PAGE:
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Benrath line

If judged by linguistic features rather than by national affiliation there are two major regions of German usage: High German and Low German which are separated by an isogloss called Benrath line (marked red on the map below).

North of Benrath line Low German is used which can vary considerably from standard German, as it has not taken part in the second vowel change.

Click on the map to find out more about German varieties!

Deutsche Varietäten, Dialekte, Hochdeutsch, Benrath Linie Switzerland High German Main-Linie Middle German Benrath-Linie Low German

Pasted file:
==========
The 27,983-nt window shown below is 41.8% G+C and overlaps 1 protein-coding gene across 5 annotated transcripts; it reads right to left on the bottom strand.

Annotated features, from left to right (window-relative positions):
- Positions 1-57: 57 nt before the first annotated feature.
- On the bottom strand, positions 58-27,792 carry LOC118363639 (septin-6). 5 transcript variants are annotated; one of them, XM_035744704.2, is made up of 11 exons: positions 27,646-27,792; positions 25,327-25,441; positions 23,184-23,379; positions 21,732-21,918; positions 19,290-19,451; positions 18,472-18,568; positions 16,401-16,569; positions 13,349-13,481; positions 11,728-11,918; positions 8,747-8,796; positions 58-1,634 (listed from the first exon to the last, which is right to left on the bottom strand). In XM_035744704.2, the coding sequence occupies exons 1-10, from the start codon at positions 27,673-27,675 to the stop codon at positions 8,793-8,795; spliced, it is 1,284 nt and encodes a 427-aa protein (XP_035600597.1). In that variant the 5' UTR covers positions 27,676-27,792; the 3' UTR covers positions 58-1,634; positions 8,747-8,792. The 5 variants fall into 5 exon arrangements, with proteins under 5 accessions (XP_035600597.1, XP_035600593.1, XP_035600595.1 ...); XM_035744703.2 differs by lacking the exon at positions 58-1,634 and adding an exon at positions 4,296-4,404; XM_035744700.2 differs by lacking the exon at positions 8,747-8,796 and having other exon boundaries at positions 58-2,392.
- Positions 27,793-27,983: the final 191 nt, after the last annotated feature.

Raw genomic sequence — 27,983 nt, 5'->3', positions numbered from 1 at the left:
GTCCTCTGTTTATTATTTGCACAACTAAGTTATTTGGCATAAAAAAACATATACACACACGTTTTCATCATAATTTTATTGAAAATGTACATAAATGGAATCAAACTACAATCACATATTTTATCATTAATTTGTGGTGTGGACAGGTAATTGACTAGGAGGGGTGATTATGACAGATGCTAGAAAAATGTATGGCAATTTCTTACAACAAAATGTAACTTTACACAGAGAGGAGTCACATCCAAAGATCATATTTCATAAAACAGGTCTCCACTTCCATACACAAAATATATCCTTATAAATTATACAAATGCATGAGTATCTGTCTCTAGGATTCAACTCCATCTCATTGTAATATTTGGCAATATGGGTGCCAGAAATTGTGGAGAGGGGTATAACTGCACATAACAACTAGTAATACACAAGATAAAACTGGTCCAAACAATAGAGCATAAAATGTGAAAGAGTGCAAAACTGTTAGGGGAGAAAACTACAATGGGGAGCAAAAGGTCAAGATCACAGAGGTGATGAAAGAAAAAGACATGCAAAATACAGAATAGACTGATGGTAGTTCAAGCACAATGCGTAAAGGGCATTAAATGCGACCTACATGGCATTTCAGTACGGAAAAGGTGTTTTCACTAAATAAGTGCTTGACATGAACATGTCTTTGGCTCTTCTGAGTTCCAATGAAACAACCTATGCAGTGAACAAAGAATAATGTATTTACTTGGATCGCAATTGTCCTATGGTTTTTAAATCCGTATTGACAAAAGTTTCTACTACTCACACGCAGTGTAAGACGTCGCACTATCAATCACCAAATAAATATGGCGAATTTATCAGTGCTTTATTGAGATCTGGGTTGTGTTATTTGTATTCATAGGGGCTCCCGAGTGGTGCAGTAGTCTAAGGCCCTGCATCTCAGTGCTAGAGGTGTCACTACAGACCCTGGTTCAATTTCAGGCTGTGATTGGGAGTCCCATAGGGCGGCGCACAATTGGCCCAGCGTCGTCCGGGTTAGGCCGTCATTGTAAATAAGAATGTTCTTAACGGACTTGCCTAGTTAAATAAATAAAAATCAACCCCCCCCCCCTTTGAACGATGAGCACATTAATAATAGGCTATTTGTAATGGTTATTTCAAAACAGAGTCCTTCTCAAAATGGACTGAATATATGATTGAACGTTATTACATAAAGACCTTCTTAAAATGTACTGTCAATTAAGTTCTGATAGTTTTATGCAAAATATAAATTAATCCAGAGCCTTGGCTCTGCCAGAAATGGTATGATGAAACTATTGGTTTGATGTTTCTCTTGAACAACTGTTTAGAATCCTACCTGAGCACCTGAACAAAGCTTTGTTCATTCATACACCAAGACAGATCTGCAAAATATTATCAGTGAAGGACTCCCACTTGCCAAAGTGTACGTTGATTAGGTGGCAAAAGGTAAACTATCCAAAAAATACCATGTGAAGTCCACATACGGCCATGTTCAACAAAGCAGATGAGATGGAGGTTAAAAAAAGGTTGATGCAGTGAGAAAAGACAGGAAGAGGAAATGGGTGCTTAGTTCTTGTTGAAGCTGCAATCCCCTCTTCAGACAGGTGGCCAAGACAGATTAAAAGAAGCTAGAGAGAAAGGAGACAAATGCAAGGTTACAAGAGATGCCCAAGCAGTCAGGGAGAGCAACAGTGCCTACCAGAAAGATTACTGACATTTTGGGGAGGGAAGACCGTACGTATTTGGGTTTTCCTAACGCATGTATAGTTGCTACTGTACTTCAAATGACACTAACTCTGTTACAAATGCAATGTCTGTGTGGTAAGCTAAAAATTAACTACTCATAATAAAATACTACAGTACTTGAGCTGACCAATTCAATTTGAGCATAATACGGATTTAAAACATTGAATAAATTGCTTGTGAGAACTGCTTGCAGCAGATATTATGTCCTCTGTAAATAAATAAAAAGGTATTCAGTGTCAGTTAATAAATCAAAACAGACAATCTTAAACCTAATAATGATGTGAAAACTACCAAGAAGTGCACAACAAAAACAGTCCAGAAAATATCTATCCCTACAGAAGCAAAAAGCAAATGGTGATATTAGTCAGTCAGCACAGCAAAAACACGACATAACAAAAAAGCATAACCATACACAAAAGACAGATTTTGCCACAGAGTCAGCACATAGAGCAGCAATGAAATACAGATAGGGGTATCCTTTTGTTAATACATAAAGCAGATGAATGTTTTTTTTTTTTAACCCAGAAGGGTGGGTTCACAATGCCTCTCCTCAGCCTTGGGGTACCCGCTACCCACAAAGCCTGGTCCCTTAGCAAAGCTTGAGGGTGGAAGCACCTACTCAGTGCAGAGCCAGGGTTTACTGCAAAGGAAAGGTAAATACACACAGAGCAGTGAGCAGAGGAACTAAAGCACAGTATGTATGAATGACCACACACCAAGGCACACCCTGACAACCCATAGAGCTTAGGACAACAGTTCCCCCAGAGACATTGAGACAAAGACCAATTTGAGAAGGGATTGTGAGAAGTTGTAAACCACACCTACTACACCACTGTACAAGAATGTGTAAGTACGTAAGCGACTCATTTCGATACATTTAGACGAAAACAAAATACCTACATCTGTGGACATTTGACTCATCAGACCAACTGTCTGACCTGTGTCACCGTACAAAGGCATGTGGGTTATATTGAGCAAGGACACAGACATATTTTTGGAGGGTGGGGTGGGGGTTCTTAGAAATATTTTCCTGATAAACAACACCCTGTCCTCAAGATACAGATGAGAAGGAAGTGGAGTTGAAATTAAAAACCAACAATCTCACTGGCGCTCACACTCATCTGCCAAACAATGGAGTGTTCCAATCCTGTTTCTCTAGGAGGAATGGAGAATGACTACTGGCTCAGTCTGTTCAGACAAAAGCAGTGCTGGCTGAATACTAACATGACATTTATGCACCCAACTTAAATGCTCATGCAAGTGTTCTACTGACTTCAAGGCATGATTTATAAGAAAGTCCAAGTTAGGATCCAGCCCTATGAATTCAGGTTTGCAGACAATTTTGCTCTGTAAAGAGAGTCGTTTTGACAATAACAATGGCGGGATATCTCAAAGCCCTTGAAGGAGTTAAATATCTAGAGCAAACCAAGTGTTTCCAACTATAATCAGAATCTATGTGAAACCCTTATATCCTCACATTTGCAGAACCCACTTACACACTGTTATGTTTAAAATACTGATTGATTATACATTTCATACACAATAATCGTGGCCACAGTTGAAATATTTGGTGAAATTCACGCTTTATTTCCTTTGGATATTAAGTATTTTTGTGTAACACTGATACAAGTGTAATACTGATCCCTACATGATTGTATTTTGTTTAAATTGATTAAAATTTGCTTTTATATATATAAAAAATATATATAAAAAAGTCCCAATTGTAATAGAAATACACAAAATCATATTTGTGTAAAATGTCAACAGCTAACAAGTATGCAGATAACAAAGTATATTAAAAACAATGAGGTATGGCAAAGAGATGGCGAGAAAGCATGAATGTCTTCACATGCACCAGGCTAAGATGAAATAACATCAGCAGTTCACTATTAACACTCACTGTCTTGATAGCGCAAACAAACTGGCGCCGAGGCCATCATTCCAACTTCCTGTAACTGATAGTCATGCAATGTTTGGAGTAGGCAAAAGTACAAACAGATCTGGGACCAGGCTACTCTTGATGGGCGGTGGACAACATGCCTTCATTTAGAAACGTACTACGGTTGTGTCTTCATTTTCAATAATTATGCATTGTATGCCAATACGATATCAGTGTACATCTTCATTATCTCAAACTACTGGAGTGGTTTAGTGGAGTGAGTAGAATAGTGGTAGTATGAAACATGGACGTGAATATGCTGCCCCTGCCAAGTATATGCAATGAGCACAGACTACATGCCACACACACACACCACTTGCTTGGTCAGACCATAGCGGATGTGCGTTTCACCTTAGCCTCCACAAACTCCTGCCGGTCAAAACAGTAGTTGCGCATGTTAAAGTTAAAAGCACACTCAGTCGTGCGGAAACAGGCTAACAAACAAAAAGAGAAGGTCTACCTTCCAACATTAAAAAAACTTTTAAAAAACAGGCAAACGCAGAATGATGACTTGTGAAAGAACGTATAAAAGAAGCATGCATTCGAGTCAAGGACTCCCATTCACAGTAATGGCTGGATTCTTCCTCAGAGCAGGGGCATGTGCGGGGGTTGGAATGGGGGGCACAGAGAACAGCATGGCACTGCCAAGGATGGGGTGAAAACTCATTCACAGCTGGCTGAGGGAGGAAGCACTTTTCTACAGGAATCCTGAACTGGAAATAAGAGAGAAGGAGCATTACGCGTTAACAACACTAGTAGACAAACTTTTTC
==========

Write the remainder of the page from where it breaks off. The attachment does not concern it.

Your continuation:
Second Vowel Change (2. Lautverschiebung)

The second vowel change took place around the 7th and 8th century A.D. It started in the South of German speaking areas, namely in Austria and Bavaria and spread north but did not pass Benrath line.
Esp. consonants (plosives and occlusives) p, t and k where affected by the second vowel change and were transformed into pf/f, ts/s and ch.
Therefore, north of Benrath line 'ik' is used for standard German 'ich'.
Low German often shares characteristics with Dutch or English.

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